BACKGROUND: Research in mainly developed countries has shown that some changes in weather are associated with increased mortality. However, due to the lack of accessible data, few studies have examined such effects of weather on mortality, particularly in rural regions in developing countries.
OBJECTIVE: In this study, we aimed to investigate the relationship between temperature and rainfall with daily mortality in rural India.
DESIGN: Daily mortality data were obtained from the Health and Demographic Surveillance System (HDSS) in Vadu, India. Daily mean temperature and rainfall data were obtained from a regional meteorological center, India Meteorological Department (IMD), Pune. A Poisson regression model was established over the study period (January 2003-May 2010) to assess the short-term relationship between weather variables and total mortality, adjusting for time trends and stratifying by both age and sex.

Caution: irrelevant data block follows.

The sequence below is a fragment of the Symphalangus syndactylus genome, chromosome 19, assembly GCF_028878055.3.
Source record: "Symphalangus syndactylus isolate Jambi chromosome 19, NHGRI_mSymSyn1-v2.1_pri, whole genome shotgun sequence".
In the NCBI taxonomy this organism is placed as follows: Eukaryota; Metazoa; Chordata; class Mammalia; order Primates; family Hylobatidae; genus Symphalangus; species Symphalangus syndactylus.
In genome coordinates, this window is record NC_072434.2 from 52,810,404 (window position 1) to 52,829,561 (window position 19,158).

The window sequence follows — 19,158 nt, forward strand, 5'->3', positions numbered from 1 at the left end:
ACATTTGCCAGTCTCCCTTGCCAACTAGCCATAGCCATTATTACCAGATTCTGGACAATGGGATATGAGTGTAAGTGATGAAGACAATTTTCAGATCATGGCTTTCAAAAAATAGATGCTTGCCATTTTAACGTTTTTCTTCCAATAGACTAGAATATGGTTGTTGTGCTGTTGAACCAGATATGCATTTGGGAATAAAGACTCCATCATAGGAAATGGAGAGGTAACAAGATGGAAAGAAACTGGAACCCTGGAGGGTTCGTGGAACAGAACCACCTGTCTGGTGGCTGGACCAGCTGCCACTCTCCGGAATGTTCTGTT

RESULT: Mortality was found to be significantly associated with daily ambient temperatures and rainfall, after controlling for seasonality and long-term time trends. Children aged 5 years or below appear particularly susceptible to the effects of warm and cold temperatures and heavy rainfall. The population aged 20-59 years appeared to face increased mortality on hot days. Most age groups were found to have increased mortality rates 7-13 days after rainfall events. This association was particularly evident in women.
CONCLUSION: We found the level of mortality in Vadu HDSS in rural India to be highly affected by both high and low temperatures and rainfall events, with time lags of up to 2 weeks. These results suggest that weather-related mortality may be a public health problem in rural India today. Furthermore, as changes in local climate occur, adaptation measures should be considered to mitigate the potentially negative impacts on public health in these rural communities.
2012. Vol. 5, 44-52 p.